This is actually a double book - the first two volumes of 'The Long Price' quartet, namely 'The Shadow of Summer' and 'A Betrayal in Winter'. The remaining two volumes, 'An Autumn War' and 'The Price of Spring', are combined into a second double book, 'Seasons of War'. The central conceit of the first book (and the only magic so far) is that after long training, poets are able to write a poem of such power that it can embody (literally) an idea. The idea then takes anthropomorphic form (called an andat), but bound to the will of the poet. The cities of the Khaiem then use these 'andat' beings to enhance trade and to deter invasions and avoid war.
In the first book, one of the powerful trading nations attempts to pervert this power in a way that would kill the poet and thereby release his andat, thus leaving the region undefended against invasion. The method used is quite complicated, and ultimately fails, and it seems to me that it would be far, far simpler just to kill the poet directly. He seems to move freely around the city, regularly getting drunk, so it would hardly be difficult, and far less risky than a public ceremony where there are bound to be recriminations. Since there seem to be very few poets with an andat (only one per city), it would surely not be too difficult to arrange a mass killing of poets, and release all the andat beings at once. And why, when the power of the Khaiem rests almost entirely on these few poets, are they free to do as they please, unrestrained and unprotected (quite apart from the unwisdom of letting the andat loose to brew his plots).
Logic flaws aside, the book is well written and absorbing. It is set in an eastern-esque world with a Japanese or perhaps ancient Chinese feel, with robes and teahouses and an intriguing use of 'poses' with the hands to add layers of meaning to spoken communication. The city of Saraykehm is nicely drawn, civilised and more or less orderly, a hub of trade and politics, and perfectly believable. I liked the idea of kilns and food carts on every street corner, the public bathhouses where much of the private discussions go on, and the beggars who sing for their charity, a nice echo of the elegant slave songs which are the backdrop for the Khai's courts.
The andat is actually the most interesting character, with his perfect form and his deeply flawed personality and his determination to defeat his creator and return to a state of 'unbeing', all a creation of the poet Heshai's own mind. The other characters behave with strange logic. Liat, who appears to be capable of loving two men at once without understanding the consequences (she thinks they will all be friends!), is quite unbelievable. Amat, who has such a horrible time held captive (essentially) in the brothel, yet chooses to buy it later purely to fund herself, is not particularly believable either.
By the end, I was finding it increasingly hard to suspend disbelief long enough to follow the story. Nevertheless, I enjoyed the book, and I hope that the second volume is a little more soundly based.
The second book of the series, 'The Betrayal of Winter', is a much more racy read than the first, moving along at a cracking pace. It focuses on the means of inheritance of the Khaiem (the three eldest sons compete for the right to inherit by killing their rivals, and all other sons are sent away to attempt to become poets, or be branded and live normal lives), and the action takes place in the northern city of Machi.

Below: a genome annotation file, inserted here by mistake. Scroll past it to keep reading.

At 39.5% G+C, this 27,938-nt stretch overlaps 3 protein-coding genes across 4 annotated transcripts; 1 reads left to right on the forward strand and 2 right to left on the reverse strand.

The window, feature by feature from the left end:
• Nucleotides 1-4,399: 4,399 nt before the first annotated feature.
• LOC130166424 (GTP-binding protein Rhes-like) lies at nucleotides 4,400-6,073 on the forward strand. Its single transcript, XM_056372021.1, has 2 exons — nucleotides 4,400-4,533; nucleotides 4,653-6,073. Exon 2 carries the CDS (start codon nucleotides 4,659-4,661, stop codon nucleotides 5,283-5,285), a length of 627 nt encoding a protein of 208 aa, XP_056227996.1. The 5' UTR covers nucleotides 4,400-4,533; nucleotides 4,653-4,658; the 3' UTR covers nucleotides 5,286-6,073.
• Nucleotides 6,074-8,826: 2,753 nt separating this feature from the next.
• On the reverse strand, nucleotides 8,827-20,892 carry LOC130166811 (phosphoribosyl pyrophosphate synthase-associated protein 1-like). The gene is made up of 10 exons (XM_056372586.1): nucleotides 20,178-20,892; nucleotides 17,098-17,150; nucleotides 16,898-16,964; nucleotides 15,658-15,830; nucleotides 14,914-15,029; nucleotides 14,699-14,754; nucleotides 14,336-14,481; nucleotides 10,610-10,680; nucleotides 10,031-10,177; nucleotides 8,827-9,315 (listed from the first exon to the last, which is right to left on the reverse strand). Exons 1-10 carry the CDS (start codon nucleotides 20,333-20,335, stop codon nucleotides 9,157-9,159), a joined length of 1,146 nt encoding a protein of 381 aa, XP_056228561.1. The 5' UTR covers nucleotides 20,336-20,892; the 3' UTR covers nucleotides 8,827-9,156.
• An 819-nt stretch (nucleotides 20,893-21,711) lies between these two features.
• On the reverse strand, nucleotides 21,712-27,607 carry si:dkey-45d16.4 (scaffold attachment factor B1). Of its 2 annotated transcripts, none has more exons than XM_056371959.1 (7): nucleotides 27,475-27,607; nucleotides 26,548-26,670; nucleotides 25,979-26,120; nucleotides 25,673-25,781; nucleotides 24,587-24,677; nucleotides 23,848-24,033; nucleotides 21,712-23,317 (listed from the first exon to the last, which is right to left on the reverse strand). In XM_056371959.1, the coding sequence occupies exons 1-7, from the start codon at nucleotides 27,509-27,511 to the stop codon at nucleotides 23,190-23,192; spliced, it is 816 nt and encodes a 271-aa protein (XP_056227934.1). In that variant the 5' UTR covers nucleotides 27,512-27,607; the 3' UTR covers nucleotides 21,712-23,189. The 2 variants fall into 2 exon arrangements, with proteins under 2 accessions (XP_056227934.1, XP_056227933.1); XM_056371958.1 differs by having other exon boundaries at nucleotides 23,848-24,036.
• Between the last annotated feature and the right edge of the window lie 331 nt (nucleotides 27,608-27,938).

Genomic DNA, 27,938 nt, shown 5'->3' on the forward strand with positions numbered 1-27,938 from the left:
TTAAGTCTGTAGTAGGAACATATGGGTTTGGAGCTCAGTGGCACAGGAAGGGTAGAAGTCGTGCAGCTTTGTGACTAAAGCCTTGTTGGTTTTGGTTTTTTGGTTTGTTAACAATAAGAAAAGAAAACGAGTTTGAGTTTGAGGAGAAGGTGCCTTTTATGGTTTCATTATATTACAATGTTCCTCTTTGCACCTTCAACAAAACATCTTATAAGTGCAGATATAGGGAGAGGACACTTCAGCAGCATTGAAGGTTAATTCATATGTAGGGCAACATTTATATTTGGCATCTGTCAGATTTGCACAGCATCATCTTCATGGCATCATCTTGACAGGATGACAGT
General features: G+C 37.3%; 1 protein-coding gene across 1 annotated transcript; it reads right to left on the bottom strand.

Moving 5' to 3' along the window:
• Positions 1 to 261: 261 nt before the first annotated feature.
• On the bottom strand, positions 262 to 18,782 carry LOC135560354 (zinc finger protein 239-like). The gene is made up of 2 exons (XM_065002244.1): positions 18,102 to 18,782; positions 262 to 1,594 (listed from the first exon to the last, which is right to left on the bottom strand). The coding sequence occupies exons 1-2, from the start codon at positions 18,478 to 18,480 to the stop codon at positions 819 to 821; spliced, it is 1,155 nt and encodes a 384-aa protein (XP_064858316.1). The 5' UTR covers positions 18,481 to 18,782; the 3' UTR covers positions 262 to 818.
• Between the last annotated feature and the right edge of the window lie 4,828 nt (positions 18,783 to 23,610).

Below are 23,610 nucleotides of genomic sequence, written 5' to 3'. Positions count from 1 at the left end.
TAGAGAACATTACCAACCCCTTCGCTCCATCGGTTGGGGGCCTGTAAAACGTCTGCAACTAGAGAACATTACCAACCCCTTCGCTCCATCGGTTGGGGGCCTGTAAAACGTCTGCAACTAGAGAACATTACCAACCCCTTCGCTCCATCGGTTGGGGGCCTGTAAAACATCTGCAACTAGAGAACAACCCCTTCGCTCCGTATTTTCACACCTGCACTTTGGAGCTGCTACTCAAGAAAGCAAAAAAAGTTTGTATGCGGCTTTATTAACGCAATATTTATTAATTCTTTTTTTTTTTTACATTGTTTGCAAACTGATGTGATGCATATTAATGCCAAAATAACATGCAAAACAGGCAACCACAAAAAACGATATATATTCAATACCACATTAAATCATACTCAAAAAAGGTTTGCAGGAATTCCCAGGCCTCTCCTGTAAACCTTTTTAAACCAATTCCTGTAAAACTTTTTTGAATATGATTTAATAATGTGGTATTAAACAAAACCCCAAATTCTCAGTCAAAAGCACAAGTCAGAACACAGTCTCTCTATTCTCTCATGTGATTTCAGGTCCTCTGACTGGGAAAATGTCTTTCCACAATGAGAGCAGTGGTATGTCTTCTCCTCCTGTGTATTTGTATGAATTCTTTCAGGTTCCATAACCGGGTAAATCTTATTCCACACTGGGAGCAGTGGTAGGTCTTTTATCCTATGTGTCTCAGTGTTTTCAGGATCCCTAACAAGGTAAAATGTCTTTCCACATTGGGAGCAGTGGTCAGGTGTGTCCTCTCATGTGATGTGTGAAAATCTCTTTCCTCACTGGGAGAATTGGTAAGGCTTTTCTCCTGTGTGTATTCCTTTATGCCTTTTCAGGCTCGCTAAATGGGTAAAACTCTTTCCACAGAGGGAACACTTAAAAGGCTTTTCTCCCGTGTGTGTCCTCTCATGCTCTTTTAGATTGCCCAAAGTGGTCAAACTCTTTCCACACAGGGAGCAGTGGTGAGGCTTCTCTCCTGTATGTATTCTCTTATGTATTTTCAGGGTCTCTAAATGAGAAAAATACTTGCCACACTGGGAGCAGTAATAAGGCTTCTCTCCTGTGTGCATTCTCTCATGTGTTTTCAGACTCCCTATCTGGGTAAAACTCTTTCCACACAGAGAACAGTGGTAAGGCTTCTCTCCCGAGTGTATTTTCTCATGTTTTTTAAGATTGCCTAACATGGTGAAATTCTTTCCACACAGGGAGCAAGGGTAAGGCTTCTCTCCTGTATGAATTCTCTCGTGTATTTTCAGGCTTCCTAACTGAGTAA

The central conspiracy which drives the plot is just as hare-brained as the one in the first book, but somehow the consequences of it are much more natural and therefore believable. The two main characters from the first book, Maati the poet and Otah/Itani the labourer, now a courier, are drawn into the political affairs of Otah's family in Machi, somewhat reluctantly. In both cases they resist being personally involved, but their past history and their own desire to do the right thing and protect the innocent drags them deeper in.
There are two significant new characters - Cehmai the poet at Machi, a young man who has successfully taken over the local andat from his predecessor, which underscores Maati's own failure in that respect, and Idaan, a daughter of the Khai, who resents her own unimportance in state affairs, since she is a woman. And there is a third character - the andat itself, Stone-Made-Soft, a very different personality from the acid intelligence of the previous book's Seedless, but just as resentful and resistant. The interplay between doing the things we are expected (or even forced) to do and what we truly want to do is one of the themes of the book.
So too is the idea of family, Otah's (and Idaan's) family which rejected him as an unwanted younger son and sees no value in her, and the family which Maati tried to have with his (and Otah's) lover Liat and failed. Then there is the fratricide which is essential by tradition to ensure a strong succession for the ruling family.
Much as in the first book, the plot is driven as much by people's mistakes and misunderstandings as by logical thought and decisive action. Sometimes they drift into situations, half awake, and sometimes they do the wrong thing or do the right thing badly, and sometimes they have to take huge risks because it is absolutely the right thing to do. But this time, the characters behave more believably, and the better pacing makes this a fine book. It speeds along at a cracking rate, quickly becoming an addictive page turner, and leads in very nicely to the next book in the series. [First written in February 2011]